July 7, 2016 Published by Leave your thoughts

There are a lot of dos and don’ts to keep track of when you pitch to investors—properly define the market opportunity, outline the problem/solution, demonstrate key revenue streams, etc.—but one element that often gets overlooked in favor of hard-hitting data is conveying a passion to solve the problem and confidence in the solution.

“When money is the only thing on your mind, you miss a huge opportunity to connect on a higher level with potential investors,” says Colette Courtion, Founder and CEO of Joylux, a women’s health technology company.

Courtion has been at the forefront of pitching investors on ideas that are not best defined by a balance sheet. Her company develops products for sensitive women’s health problems, specifically pelvic floor issues, which affect more than 30 million women in America. Data shows that women’s health alone is an $80 billion industry, but Courtion is intentional about highlighting more than just the numbers when she pitches to investors.

Pelvic floor issues are “hush hush,” rarely discussed outside the bedroom, and often not even there. The boardrooms where Courtion pitches her business are frequently filled with men who are both unfamiliar and uncomfortable with the issue. That is the wall that must be broken down, and it must be done with personal connection and passion.

Courtion has outlined how she dove head first into pitching to an audience that struggles to relate to the vision of the business.

Make Data Personal

You are supposed to have a lot of statistics on hand for your pitch. How much does it cost to acquire a customer? What is the lifetime value of a customer? How much does it cost to produce your product? But Courtion notes that if your business is paving new roads, you need to include a whole different type of data altogether.

“Before we started product development, we used The Benchmarking Company to collect valuable input from over 2,300 women to assess the need and desire for products like ours,” explains Courtion. “We wanted to prove that this was an issue that mattered, that women really cared about it, and that they cared about it enough to want to buy a product that addresses it. That kind of data can be overlooked in a pitch because it does not seem as tangible, but for a business like this, it is essential.”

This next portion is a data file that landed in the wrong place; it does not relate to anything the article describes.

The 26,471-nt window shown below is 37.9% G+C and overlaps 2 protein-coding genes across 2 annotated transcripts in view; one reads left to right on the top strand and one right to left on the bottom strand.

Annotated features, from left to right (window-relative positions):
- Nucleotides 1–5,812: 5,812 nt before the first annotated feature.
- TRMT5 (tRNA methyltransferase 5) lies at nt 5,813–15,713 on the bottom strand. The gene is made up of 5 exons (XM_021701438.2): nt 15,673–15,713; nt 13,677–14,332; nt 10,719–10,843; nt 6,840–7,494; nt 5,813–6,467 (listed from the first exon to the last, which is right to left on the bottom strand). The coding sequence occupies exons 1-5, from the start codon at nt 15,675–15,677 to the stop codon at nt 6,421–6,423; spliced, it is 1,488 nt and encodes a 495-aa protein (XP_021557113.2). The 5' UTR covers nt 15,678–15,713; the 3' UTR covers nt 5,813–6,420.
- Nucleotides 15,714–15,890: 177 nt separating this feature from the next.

In their Benchmark study, 95 percent of women said they were interested in buying a product to address postpartum or menopausal pelvic floor disorders.

“The ability to show investors such uniform interest in solving the problem was a pivotal component of our success,” says Courtion.

Making Personal Connections

Data needs to be layered with a connection. No matter how insightful you can make the numbers, finding a bridge between them and an investor is still crucial.

Courtion’s bridge was not only sharing her personal journey of motherhood, but also turning to the spouses of investors, many of whom were also mothers. In rooms full of male investors, she relied on the fact that most had a spouse or a partner who had personal experience with pelvic floor issues. She was willing to be personable, exude her passion to provide a practical solution, and create a connection that would invite not only investors, but also champions throughout her entrepreneurial journey.

Her company has also been intentional about including male business leaders on its board and leadership team, part of a broader effort to ensure there is a bridge and an openness about the issue that spans the gender barrier.

Funding for Women-Only Products

According to a study by Babson College, 34 per cent of firms with a woman partner are more than three times as likely to invest in companies with women CEOs, compared to just 13 percent without a woman partner.

“We gave them the data, testimonials, and growth potential and still received resistance. It is challenging for a woman-owned business that is developing a product for women to break through,” says Courtion. “We found at the end of the day, we had to make the issue real and transcend the experience barrier. Getting past that demanded that we be immensely personal in our presentation, something that is uncommon in a VC boardroom.”

Moral of the story? While most pitching tips will tell you to keep your personal life personal, there is a time and a place (and at certain companies) where it makes sense to create a personal connection with your audience.

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